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Old 11-22-11, 09:46 AM   #15
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Slime (and similar sealants) - gives about 100 yards after puncture before the tire is flat, and very difficult to patch.
Agreed. It's a good idea, in theory, but there seems to be more annoyance than help as far as that stuff is concerned. It's easier to just bring some spare tubes and/or a proper patch kit.
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Old 11-22-11, 12:35 PM   #16
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Old 11-22-11, 10:51 PM   #17
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Quote:
Originally Posted by nfmisso View Post
Slime (and similar sealants) - gives about 100 yards after puncture before the tire is flat, and very difficult to patch.
Slime worked great for me in MTB tires. And you can patch a tube but it takes at least 5 minutes extra preparation. You have to squeeze all the slime away from the puncture. It takes a long time, lots of toothpaste squeezing motion over and over, 'til the area is completely slime free.
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Old 11-23-11, 06:24 PM   #18
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They are quite common here in TX. I had several punctured tires over the summer running lightweight tires and standard tubes.

Specialized Armadillo tires no flat problems. Mr Tuffy tire liners no flat problems.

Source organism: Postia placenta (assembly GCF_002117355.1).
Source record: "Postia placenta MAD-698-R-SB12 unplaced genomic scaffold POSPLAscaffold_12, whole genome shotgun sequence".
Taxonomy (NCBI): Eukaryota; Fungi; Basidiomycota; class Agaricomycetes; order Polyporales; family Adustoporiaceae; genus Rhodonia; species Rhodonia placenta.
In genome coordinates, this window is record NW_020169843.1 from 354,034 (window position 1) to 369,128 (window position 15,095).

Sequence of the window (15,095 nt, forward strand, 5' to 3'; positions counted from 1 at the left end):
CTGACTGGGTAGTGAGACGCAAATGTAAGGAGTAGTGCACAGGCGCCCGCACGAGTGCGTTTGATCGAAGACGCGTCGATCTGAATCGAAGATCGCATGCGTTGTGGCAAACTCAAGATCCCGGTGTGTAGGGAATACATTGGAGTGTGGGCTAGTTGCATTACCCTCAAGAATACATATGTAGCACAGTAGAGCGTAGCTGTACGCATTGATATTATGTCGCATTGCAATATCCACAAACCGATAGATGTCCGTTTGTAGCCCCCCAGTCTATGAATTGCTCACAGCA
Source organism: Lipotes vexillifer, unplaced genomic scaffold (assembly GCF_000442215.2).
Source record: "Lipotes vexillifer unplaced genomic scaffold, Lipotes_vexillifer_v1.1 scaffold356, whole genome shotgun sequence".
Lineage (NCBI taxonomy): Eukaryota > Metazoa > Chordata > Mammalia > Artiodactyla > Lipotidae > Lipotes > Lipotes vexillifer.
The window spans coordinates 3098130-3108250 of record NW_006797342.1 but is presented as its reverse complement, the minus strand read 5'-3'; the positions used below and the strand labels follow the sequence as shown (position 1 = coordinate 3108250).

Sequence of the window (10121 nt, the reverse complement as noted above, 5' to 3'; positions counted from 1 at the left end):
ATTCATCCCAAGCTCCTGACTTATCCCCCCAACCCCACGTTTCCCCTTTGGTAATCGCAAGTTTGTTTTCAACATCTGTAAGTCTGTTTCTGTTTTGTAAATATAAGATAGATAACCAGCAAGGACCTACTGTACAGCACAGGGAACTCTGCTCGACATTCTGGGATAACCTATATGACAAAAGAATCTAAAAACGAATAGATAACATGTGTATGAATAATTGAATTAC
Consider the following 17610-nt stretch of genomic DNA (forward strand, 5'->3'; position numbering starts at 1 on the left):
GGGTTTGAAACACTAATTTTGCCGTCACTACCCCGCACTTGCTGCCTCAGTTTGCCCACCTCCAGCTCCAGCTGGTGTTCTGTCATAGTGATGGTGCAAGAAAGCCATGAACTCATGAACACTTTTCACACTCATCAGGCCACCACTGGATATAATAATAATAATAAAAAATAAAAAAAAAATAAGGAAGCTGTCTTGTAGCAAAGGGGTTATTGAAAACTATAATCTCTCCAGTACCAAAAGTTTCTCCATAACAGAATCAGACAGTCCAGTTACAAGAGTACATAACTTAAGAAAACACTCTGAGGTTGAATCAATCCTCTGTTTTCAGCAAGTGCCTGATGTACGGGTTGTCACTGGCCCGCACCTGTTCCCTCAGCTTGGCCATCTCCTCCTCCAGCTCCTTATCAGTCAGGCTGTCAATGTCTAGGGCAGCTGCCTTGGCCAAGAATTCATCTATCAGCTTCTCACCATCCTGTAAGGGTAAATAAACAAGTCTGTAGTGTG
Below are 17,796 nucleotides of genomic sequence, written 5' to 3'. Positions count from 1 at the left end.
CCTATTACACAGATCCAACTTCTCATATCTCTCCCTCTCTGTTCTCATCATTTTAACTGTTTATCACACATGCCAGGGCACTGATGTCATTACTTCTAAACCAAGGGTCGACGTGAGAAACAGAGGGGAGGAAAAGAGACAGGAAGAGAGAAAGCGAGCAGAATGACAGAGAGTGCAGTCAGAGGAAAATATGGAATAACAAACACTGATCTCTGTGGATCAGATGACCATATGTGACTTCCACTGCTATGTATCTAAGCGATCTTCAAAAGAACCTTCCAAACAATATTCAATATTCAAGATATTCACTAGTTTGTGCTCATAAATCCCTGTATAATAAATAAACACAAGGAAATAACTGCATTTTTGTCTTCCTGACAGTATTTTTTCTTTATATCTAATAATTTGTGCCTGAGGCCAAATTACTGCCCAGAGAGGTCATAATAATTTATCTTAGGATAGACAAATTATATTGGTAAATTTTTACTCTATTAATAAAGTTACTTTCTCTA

Tried slime tubes, hated them.
It was overkill to run both the armadillos and tire liners with a slime tube.

I will switch from my lightweight tires back to the Armadillos pretty soon to avoid flats on solo cold dark rides when having a flat is a bigger problem than a flat during a group daylight ride with warmer temperatures.
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Old 11-24-11, 09:21 AM   #19
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http://share.ovi.com/media/currentre...resident.10076 If goat heads are your only problem then you don't need kevlar belted tires. Goat heads will go through kevlar tire liners and most tires use kevlar fabric. You need 6 mm total thickness a thick tire and a thorn tube. In Boise we used a tire inside a tire one with the bead cut off. You can also use a cut inner tube as a tire liner. It is illegal for any city to allow any plant to grow that can puncture a wheelchair inner tube under the Americans with disability act. This plant is also listed as an invasive species by the department of agriculture. Mention this to your city. I stand by the road and photograph the police with the plant they usually stop a few threats against the police and the plant gets removed..
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Old 11-24-11, 12:57 PM   #20
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If there was only a few that would be a good idea but as it is Id say its impossible without a huge amount of money. Im talking double or triple digit millions as they grow literally everywhere in arizona. But I think Ill try the inner tube idea or mr tuffy.
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Old 12-17-11, 04:11 PM   #21